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Air Force F-16 Fighting Falcons, assigned to Misawa Air Base, Japan, fly in formation after executing Exercise Pacific Weasel over Draughon Range, Japan, March 27, 2020.
Air Force F-16 Fighting Falcons, assigned to Misawa Air Base, Japan, fly in formation after executing Exercise Pacific Weasel over Draughon Range, Japan, March 27, 2020. (Christopher Jacobs/U.S. Air Force)

Pilot error was the primary cause an inert bomb was mistakenly dropped outside the confines of a bombing range in November near Misawa Air Base, Japan, the Air Force said.

The bomb, dropped Nov. 6 from an F-16CM fighter jet assigned to the 14th Fighter Squadron, hit the ground outside Draughon Range, a government-owned bombing range 15 miles north of Misawa Air Base, the Air Force said in a news release Sunday.

There were no injuries or deaths, and no private property was damaged, the Air Force said.

The Aircraft Accident Investigation Board report on the incident did not release the name of the pilot.

The primary mission of the 14th Fighter Squadron is suppression of enemy air defenses. It is one of two F-16 squadrons operated by the 35th Fighter Wing, which is headquartered at Misawa.

The pilot was flying with six other aircraft during the night sortie. The pilot tried twice to drop the bomb on the tactical target, but a scattered layer of clouds obscured the target, the investigation said.

After the primary training was complete, the pilot “elected to make another attempt at dropping the GBU-12,” the investigation said.

He requested assistance from two other aircraft to guide the bomb drop. The pilots of those two aircraft located the target visually and informed the bombing pilot that they could guide his weapons, the investigation said.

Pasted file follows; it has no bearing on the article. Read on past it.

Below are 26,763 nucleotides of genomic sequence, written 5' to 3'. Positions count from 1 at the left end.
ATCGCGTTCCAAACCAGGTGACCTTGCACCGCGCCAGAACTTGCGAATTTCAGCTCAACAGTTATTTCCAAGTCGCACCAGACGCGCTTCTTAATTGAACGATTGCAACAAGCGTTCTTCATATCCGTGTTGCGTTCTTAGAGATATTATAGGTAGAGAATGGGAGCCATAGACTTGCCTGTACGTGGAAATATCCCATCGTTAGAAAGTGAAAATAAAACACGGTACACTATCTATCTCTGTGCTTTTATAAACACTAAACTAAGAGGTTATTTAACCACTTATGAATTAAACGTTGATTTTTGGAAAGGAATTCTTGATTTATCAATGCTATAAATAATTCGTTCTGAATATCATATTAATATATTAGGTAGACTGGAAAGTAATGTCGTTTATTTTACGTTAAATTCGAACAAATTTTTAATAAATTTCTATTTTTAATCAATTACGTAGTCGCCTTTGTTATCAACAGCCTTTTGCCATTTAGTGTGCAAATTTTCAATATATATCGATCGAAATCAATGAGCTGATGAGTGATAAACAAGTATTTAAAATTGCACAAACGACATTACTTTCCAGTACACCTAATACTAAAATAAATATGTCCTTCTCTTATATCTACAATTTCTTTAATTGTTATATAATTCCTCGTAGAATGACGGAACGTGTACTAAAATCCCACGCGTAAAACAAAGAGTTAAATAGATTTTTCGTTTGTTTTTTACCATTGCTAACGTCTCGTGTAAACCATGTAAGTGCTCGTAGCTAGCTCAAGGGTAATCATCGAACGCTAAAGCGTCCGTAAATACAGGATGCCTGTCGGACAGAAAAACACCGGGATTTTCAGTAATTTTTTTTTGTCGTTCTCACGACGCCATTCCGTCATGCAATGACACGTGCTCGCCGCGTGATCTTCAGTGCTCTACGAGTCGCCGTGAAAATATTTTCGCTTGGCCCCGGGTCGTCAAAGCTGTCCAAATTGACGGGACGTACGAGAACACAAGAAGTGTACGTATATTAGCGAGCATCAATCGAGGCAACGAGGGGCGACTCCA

One of the guiding pilots transmitted a “sensor point of interest,” or SPI, which was located on the correct target.

The bombing pilot, however, misinterpreted the proper target, selecting instead an objective almost 3 ½ miles away.

“This mishap was caused by the [pilot’s] failure to positively identify that the SPI he selected was in fact the authorized target that was located inside of the Range for GBU-12 attacks,” the investigation concluded. “In particular, when cloud cover prevented [the pilot] from visually guiding his GBU-12 to the correct target, he relied on another pilot to identify and lock onto the target.

“The [pilot] failed to correctly perform the procedure for positively identifying the selected SPI and failed to use concise terms per service standards. He performed the action too quickly, causing him to make a mistake.”

Other factors did, however, contribute to the wayward bomb drop.

The pilot’s attention became overly fixated on his aircraft’s tactical display as he made repeated attempts to release the bomb, and this “channelized attention” led to a breakdown in communication, the investigation said.

Cloud cover and darkness led the pilot, who under ordinary circumstances would have visually identified the target himself, to rely on another pilot for the task.

The investigation also concluded that none of the pilots had generated the sensor point of interest on which the bomb ultimately landed. The investigation described it as “spuriously generated” but did not elaborate.

In its news release, the Air Force described it as a “targeting technical error.”

To reduce the risk of munitions landing off-range, the 35th Fighter Wing commander ordered regulations revised to tighten authorized means of employing munitions, the Air Force said.

olson.wyatt@stripes.com Twitter: @WyattWOlson

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